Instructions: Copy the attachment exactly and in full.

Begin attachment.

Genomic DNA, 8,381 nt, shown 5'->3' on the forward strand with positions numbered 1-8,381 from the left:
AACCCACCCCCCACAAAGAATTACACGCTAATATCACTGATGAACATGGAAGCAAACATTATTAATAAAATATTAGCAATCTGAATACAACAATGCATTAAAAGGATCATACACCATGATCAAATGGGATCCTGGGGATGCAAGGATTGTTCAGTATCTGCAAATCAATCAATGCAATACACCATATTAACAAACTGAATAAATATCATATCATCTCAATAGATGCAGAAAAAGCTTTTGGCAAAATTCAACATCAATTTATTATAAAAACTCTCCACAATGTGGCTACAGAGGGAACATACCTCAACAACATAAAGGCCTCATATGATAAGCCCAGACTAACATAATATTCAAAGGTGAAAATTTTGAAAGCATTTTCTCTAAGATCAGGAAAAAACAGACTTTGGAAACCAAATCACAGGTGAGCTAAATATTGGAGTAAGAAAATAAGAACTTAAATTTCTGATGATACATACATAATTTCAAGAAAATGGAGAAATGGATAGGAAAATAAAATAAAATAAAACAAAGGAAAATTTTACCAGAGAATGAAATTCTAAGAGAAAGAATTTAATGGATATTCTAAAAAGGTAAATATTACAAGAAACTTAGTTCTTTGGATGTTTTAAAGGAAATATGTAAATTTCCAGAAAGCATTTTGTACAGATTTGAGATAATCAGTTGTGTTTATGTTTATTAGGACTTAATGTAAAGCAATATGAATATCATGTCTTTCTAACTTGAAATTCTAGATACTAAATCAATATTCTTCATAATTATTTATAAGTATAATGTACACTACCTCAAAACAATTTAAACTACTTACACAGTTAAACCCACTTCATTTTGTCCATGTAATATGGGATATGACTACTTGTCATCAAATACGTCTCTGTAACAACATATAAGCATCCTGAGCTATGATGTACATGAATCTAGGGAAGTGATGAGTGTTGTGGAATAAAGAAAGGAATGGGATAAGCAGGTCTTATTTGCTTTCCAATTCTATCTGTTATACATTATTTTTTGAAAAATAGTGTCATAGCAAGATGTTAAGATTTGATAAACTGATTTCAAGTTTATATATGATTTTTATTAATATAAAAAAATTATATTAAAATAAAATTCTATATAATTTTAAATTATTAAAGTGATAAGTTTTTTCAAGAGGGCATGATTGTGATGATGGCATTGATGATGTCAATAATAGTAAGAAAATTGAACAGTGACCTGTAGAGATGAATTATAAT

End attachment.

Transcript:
Genomic DNA, 8,381 nt, shown 5'->3' on the forward strand with positions numbered 1-8,381 from the left:
AACCCACCCCCCACAAAGAATTACACGCTAATATCACTGATGAACATGGAAGCAAACATTATTAATAAAATATTAGCAATCTGAATACAACAATGCATTAAAAGGATCATACACCATGATCAAATGGGATCCTGGGGATGCAAGGATTGTTCAGTATCTGCAAATCAATCAATGCAATACACCATATTAACAAACTGAATAAATATCATATCATCTCAATAGATGCAGAAAAAGCTTTTGGCAAAATTCAACATCAATTTATTATAAAAACTCTCCACAATGTGGCTACAGAGGGAACATACCTCAACAACATAAAGGCCTCATATGATAAGCCCAGACTAACATAATATTCAAAGGTGAAAATTTTGAAAGCATTTTCTCTAAGATCAGGAAAAAACAGACTTTGGAAACCAAATCACAGGTGAGCTAAATATTGGAGTAAGAAAATAAGAACTTAAATTTCTGATGATACATACATAATTTCAAGAAAATGGAGAAATGGATAGGAAAATAAAATAAAATAAAACAAAGGAAAATTTTACCAGAGAATGAAATTCTAAGAGAAAGAATTTAATGGATATTCTAAAAAGGTAAATATTACAAGAAACTTAGTTCTTTGGATGTTTTAAAGGAAATATGTAAATTTCCAGAAAGCATTTTGTACAGATTTGAGATAATCAGTTGTGTTTATGTTTATTAGGACTTAATGTAAAGCAATATGAATATCATGTCTTTCTAACTTGAAATTCTAGATACTAAATCAATATTCTTCATAATTATTTATAAGTATAATGTACACTACCTCAAAACAATTTAAACTACTTACACAGTTAAACCCACTTCATTTTGTCCATGTAATATGGGATATGACTACTTGTCATCAAATACGTCTCTGTAACAACATATAAGCATCCTGAGCTATGATGTACATGAATCTAGGGAAGTGATGAGTGTTGTGGAATAAAGAAAGGAATGGGATAAGCAGGTCTTATTTGCTTTCCAATTCTATCTGTTATACATTATTTTTTGAAAAATAGTGTCATAGCAAGATGTTAAGATTTGATAAACTGATTTCAAGTTTATATATGATTTTTATTAATATAAAAAAATTATATTAAAATAAAATTCTATATAATTTTAAATTATTAAAGTGATAAGTTTTTTCAAGAGGGCATGATTGTGATGATGGCATTGATGATGTCAATAATAGTAAGAAAATTGAACAGTGACCTGTAGAGATGAATTATAAT